Although it’s important to protect yourself from identity theft all the time, you must be extremely diligent when you’re moving.
For folks who move, the threat of identity theft increases for two main reasons:
- During the relocation process, massive amounts of personal information is thrown away.
- Sensitive mail could go to your old address.
Identity Theft Can Happen Before You Even Move
When moving, people toss out lots of stuff. On a moving truck, weight is money, so dumping old bills and dated financial documents helps lighten the load. However, if you don’t destroy, shred and carefully dispose of these documents, you may join the ranks of identity theft victims.
Dumpster diving is one of the primary ways identity thieves get personal information. Thieves search through trash for old tax returns or discarded mortgage documents, because they contain Social Security numbers. Although SSNs are gold for identity thieves, utility and credit card bills also can lead to identity theft.
If you are going to dispose of bills or documents, invest in a shredder or find a shredding service near you. Any paperwork you once deemed worth keeping and filing away is likely to be valuable to identity thieves.
Even after shredding reams of paper, you still will have bills, documents and paperwork you need to keep. Think about how you’ll transport this information to your new home—securely.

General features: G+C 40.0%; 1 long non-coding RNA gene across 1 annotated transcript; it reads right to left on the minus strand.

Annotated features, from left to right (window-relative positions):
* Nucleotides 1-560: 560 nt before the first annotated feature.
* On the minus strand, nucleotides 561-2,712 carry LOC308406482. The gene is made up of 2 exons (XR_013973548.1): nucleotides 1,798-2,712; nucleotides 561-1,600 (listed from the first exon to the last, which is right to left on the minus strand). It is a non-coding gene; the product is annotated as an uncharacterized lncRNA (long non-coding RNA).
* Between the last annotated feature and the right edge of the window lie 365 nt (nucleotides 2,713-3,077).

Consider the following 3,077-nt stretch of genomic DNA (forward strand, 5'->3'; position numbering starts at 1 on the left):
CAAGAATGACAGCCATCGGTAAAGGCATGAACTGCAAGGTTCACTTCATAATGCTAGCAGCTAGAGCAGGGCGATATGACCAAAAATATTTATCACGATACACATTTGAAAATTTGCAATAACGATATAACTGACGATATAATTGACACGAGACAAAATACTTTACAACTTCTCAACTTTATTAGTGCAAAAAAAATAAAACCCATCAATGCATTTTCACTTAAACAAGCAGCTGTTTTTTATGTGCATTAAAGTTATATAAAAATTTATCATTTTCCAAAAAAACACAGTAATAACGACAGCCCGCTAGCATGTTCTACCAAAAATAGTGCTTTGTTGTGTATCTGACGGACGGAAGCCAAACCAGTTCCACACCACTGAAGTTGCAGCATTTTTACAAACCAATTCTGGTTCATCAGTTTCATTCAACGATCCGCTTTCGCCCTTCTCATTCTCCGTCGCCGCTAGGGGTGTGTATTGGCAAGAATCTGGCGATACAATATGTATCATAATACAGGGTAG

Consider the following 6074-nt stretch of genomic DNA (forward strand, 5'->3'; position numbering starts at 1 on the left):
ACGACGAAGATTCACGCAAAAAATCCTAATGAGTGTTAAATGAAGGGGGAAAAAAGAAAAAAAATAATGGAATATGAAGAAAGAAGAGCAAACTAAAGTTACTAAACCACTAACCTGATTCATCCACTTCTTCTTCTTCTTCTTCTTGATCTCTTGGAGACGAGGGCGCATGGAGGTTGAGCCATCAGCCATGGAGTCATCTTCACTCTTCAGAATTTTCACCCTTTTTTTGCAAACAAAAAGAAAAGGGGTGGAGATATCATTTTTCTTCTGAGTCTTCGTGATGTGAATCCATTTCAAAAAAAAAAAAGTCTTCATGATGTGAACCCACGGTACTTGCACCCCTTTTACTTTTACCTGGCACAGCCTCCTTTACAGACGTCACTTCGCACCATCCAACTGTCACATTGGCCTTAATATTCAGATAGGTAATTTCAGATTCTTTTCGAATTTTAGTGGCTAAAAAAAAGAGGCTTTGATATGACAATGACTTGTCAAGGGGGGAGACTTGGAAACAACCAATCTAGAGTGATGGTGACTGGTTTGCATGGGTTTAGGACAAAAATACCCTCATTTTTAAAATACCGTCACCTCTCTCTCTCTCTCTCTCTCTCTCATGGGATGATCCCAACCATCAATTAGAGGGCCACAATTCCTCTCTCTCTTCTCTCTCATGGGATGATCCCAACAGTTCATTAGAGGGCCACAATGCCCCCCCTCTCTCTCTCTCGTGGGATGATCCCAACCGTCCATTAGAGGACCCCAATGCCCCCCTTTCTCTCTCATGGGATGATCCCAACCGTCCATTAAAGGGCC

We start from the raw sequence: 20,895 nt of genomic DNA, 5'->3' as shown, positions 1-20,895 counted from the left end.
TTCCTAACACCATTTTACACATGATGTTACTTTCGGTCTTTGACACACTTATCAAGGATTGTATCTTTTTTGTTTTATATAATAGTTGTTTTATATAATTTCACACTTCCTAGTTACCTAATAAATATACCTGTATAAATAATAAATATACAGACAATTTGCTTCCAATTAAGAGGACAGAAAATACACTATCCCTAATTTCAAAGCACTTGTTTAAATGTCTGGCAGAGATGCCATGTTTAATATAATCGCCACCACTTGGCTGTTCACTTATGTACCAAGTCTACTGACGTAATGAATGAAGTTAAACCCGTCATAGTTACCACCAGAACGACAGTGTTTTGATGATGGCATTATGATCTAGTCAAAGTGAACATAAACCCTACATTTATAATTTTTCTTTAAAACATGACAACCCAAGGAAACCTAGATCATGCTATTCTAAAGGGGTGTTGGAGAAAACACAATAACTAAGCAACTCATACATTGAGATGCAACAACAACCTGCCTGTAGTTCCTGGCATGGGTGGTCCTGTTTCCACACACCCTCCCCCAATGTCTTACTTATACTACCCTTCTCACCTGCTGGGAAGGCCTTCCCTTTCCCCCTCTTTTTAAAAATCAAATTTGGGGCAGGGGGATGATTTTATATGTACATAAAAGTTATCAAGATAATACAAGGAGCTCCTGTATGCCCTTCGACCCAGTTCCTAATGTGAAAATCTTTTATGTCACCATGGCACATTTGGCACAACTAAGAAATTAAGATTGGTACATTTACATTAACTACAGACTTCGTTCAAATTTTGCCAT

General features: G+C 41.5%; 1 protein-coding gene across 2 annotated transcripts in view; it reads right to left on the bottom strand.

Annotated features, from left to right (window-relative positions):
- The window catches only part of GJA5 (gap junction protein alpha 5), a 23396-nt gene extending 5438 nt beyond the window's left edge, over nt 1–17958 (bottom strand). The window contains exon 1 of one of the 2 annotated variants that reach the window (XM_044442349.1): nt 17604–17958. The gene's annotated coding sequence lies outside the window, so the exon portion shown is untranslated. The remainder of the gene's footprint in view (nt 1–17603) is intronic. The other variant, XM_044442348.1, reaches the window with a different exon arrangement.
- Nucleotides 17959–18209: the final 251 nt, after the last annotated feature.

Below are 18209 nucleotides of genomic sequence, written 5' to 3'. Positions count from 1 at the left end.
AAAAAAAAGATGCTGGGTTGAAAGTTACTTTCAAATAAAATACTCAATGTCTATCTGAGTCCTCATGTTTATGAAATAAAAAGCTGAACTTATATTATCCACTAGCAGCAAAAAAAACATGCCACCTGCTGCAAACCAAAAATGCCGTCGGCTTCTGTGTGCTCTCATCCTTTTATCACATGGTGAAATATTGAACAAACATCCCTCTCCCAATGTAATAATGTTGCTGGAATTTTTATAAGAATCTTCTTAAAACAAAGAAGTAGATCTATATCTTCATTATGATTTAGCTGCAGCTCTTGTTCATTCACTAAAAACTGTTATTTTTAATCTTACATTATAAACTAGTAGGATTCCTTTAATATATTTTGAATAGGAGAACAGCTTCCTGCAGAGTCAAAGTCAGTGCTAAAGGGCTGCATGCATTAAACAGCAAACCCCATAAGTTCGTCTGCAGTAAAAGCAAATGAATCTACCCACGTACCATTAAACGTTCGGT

Will you keep it in a filing cabinet and have the movers roll it into the truck? Will you remove the paperwork and box it up for transportation in the moving van? Remember, once the truck leaves your driveway, the contents are out of your control until they’re delivered to your new address.
Some people prefer to take sensitive documents with them if they are driving to their new place. This isn’t possible if you have a full car or are flying. You can box up the files and have a friend or relative hold them until you arrive at your new home and then ship them to you via certified mail.
If you prefer to have the items shipped by your moving company, you’ll want to purchase a sturdy file cabinet with a lock.
Protect yourself from identity theft after the move, too
About a week after settling in to your new place, check to make sure your phone, gas, electric, cable and internet accounts are closed at your old address. This will ensure new tenants or identity thieves haven’t re-opened your accounts.
Make sure no mail is going to your old address, especially sensitive items dealing with credit cards, car loans, mortgage statements or any financial-related documents. Don’t just rely on the postal service to forward everything indefinitely.
You should obtain a copy of your credit report about three months after your move. Consumers are allowed one free credit report per year from each of the three credit bureaus.
The credit reports should list any inquiries made to your credit. Look for any you don’t recognize—especially inquiries using your old address. This could be an identity thief trying to open an account in your name. Contact the creditor that ran the report immediately, as well as the credit bureaus, if you find something out of line.
If you think you’ve been a victim of identity theft, call one of the credit bureaus and place a fraud alert on your credit report immediately. The credit bureau you contact is required by the Federal Trade Commission to contact the other two so they will also place a fraud alert on your credit report.
Here are the three credit bureaus and their websites:
For more information on how to protect yourself from identity theft and what to do if you believe you’ve been a victim, visit the Federal Trade Commission.